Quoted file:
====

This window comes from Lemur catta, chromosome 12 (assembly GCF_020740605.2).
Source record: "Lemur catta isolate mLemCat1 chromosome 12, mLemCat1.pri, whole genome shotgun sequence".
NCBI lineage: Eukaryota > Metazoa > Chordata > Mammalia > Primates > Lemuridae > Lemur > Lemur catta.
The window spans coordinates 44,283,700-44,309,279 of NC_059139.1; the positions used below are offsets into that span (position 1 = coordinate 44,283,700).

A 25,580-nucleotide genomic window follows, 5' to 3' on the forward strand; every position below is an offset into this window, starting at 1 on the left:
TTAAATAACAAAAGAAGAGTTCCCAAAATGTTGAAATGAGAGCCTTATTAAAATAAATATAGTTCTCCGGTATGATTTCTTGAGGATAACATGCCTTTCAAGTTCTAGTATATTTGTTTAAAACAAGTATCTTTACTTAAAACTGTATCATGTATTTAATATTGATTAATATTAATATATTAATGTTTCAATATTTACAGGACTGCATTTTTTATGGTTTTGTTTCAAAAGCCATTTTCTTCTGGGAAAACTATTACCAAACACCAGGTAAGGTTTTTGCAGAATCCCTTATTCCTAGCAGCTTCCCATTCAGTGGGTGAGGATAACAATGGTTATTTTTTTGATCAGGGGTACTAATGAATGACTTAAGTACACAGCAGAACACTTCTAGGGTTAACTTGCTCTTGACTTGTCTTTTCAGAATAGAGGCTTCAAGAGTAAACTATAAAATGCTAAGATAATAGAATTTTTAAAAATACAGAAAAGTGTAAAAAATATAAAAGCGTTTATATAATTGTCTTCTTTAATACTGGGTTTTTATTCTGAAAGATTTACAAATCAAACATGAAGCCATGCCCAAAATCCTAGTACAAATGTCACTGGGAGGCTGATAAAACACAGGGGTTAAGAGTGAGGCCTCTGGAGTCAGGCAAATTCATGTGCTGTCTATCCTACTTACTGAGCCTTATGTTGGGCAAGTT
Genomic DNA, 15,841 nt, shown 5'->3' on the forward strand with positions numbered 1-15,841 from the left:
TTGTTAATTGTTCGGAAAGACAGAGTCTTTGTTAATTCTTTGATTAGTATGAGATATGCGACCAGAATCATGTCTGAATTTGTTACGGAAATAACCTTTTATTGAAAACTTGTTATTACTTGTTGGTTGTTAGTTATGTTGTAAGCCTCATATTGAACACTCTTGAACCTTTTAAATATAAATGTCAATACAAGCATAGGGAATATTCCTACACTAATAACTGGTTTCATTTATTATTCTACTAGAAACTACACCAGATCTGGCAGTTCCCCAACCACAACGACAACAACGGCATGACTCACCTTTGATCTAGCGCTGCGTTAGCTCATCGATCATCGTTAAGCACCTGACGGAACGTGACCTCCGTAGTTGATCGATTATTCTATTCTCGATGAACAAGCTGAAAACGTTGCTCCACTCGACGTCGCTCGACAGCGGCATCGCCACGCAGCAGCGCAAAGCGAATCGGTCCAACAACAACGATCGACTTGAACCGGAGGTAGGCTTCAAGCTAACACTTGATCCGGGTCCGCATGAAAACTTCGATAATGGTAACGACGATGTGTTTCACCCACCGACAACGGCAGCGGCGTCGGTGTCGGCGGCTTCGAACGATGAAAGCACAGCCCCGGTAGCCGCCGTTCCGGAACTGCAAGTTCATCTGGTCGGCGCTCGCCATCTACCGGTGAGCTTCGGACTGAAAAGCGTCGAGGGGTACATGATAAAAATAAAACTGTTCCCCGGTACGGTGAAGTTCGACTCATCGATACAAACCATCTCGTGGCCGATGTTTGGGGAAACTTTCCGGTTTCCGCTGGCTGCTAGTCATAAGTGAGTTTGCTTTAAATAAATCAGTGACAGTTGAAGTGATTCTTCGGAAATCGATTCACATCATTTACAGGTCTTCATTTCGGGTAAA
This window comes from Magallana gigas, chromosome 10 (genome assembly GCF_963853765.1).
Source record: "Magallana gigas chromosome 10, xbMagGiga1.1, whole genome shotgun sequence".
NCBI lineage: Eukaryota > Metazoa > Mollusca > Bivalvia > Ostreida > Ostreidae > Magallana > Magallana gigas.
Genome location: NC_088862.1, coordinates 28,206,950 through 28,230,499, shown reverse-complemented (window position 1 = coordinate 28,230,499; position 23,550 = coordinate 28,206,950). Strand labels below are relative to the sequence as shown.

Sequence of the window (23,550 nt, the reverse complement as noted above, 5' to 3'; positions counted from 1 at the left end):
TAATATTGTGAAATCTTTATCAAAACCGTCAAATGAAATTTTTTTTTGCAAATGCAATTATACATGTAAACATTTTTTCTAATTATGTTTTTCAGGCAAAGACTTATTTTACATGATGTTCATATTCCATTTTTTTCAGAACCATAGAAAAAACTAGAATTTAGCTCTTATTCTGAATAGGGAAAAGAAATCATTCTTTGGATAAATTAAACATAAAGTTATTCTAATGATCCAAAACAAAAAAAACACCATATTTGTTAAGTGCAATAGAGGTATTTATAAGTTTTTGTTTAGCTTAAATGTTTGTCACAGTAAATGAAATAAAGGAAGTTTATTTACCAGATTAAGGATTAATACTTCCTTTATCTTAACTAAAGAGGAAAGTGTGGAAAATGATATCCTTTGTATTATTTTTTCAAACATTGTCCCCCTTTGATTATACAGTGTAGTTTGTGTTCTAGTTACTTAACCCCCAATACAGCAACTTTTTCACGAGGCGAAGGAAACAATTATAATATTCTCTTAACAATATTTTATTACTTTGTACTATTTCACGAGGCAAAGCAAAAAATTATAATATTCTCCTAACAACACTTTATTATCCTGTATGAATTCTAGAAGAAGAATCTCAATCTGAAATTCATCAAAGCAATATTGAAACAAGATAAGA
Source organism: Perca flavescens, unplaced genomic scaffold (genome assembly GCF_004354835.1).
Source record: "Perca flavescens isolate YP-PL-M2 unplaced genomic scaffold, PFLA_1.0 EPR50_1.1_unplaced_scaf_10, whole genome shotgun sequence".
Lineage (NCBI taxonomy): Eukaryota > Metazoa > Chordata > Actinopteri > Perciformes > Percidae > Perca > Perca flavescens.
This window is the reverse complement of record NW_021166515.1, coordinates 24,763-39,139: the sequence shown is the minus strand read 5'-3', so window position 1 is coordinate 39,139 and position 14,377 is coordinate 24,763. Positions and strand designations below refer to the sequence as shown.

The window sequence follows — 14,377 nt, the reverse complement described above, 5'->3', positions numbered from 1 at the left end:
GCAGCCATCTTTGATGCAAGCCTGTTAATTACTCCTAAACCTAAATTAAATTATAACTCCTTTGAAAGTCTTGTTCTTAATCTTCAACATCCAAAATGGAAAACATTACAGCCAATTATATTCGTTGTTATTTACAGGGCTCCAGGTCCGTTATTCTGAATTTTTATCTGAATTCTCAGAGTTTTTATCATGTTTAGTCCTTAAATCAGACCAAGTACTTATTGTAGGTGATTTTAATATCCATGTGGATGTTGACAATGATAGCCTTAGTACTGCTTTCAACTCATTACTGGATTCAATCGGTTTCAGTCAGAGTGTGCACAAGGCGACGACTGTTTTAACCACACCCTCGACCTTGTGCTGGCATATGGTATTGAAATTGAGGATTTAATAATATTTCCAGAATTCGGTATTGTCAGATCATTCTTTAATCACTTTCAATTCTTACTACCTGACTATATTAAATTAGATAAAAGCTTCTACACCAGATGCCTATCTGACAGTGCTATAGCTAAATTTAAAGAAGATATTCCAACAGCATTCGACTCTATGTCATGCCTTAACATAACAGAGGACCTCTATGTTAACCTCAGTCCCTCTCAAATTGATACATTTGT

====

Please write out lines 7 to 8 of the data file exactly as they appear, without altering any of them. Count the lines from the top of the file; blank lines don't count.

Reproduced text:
Genomic DNA, 15,841 nt, shown 5'->3' on the forward strand with positions numbered 1-15,841 from the left:
TTGTTAATTGTTCGGAAAGACAGAGTCTTTGTTAATTCTTTGATTAGTATGAGATATGCGACCAGAATCATGTCTGAATTTGTTACGGAAATAACCTTTTATTGAAAACTTGTTATTACTTGTTGGTTGTTAGTTATGTTGTAAGCCTCATATTGAACACTCTTGAACCTTTTAAATATAAATGTCAATACAAGCATAGGGAATATTCCTACACTAATAACTGGTTTCATTTATTATTCTACTAGAAACTACACCAGATCTGGCAGTTCCCCAACCACAACGACAACAACGGCATGACTCACCTTTGATCTAGCGCTGCGTTAGCTCATCGATCATCGTTAAGCACCTGACGGAACGTGACCTCCGTAGTTGATCGATTATTCTATTCTCGATGAACAAGCTGAAAACGTTGCTCCACTCGACGTCGCTCGACAGCGGCATCGCCACGCAGCAGCGCAAAGCGAATCGGTCCAACAACAACGATCGACTTGAACCGGAGGTAGGCTTCAAGCTAACACTTGATCCGGGTCCGCATGAAAACTTCGATAATGGTAACGACGATGTGTTTCACCCACCGACAACGGCAGCGGCGTCGGTGTCGGCGGCTTCGAACGATGAAAGCACAGCCCCGGTAGCCGCCGTTCCGGAACTGCAAGTTCATCTGGTCGGCGCTCGCCATCTACCGGTGAGCTTCGGACTGAAAAGCGTCGAGGGGTACATGATAAAAATAAAACTGTTCCCCGGTACGGTGAAGTTCGACTCATCGATACAAACCATCTCGTGGCCGATGTTTGGGGAAACTTTCCGGTTTCCGCTGGCTGCTAGTCATAAGTGAGTTTGCTTTAAATAAATCAGTGACAGTTGAAGTGATTCTTCGGAAATCGATTCACATCATTTACAGGTCTTCATTTCGGGTAAA